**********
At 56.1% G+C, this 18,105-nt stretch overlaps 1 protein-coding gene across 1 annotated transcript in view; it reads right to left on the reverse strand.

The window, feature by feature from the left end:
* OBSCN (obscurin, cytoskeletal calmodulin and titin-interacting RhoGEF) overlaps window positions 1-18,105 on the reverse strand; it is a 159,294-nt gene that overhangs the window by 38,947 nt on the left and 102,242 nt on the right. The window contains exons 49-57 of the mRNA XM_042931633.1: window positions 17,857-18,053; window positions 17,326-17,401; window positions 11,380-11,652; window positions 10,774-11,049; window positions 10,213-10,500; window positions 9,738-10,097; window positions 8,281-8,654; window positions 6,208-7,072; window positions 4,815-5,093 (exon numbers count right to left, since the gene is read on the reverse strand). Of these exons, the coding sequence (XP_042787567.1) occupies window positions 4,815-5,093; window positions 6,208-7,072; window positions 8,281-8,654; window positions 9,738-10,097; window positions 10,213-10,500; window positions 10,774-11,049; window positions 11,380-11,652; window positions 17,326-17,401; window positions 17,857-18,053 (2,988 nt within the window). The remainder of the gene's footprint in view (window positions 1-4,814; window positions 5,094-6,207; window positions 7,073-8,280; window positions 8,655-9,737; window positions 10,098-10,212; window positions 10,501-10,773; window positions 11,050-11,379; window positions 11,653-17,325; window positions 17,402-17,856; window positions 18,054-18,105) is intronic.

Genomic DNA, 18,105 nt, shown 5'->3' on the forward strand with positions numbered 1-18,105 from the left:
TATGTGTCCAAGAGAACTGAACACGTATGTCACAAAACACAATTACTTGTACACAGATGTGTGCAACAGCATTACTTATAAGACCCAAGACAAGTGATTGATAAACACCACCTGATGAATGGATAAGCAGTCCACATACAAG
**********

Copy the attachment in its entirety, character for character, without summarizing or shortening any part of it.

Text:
At 56.1% G+C, this 18,105-nt stretch overlaps 1 protein-coding gene across 1 annotated transcript in view; it reads right to left on the reverse strand.

The window, feature by feature from the left end:
* OBSCN (obscurin, cytoskeletal calmodulin and titin-interacting RhoGEF) overlaps window positions 1-18,105 on the reverse strand; it is a 159,294-nt gene that overhangs the window by 38,947 nt on the left and 102,242 nt on the right. The window contains exons 49-57 of the mRNA XM_042931633.1: window positions 17,857-18,053; window positions 17,326-17,401; window positions 11,380-11,652; window positions 10,774-11,049; window positions 10,213-10,500; window positions 9,738-10,097; window positions 8,281-8,654; window positions 6,208-7,072; window positions 4,815-5,093 (exon numbers count right to left, since the gene is read on the reverse strand). Of these exons, the coding sequence (XP_042787567.1) occupies window positions 4,815-5,093; window positions 6,208-7,072; window positions 8,281-8,654; window positions 9,738-10,097; window positions 10,213-10,500; window positions 10,774-11,049; window positions 11,380-11,652; window positions 17,326-17,401; window positions 17,857-18,053 (2,988 nt within the window). The remainder of the gene's footprint in view (window positions 1-4,814; window positions 5,094-6,207; window positions 7,073-8,280; window positions 8,655-9,737; window positions 10,098-10,212; window positions 10,501-10,773; window positions 11,050-11,379; window positions 11,653-17,325; window positions 17,402-17,856; window positions 18,054-18,105) is intronic.

Genomic DNA, 18,105 nt, shown 5'->3' on the forward strand with positions numbered 1-18,105 from the left:
TATGTGTCCAAGAGAACTGAACACGTATGTCACAAAACACAATTACTTGTACACAGATGTGTGCAACAGCATTACTTATAAGACCCAAGACAAGTGATTGATAAACACCACCTGATGAATGGATAAGCAGTCCACATACAAG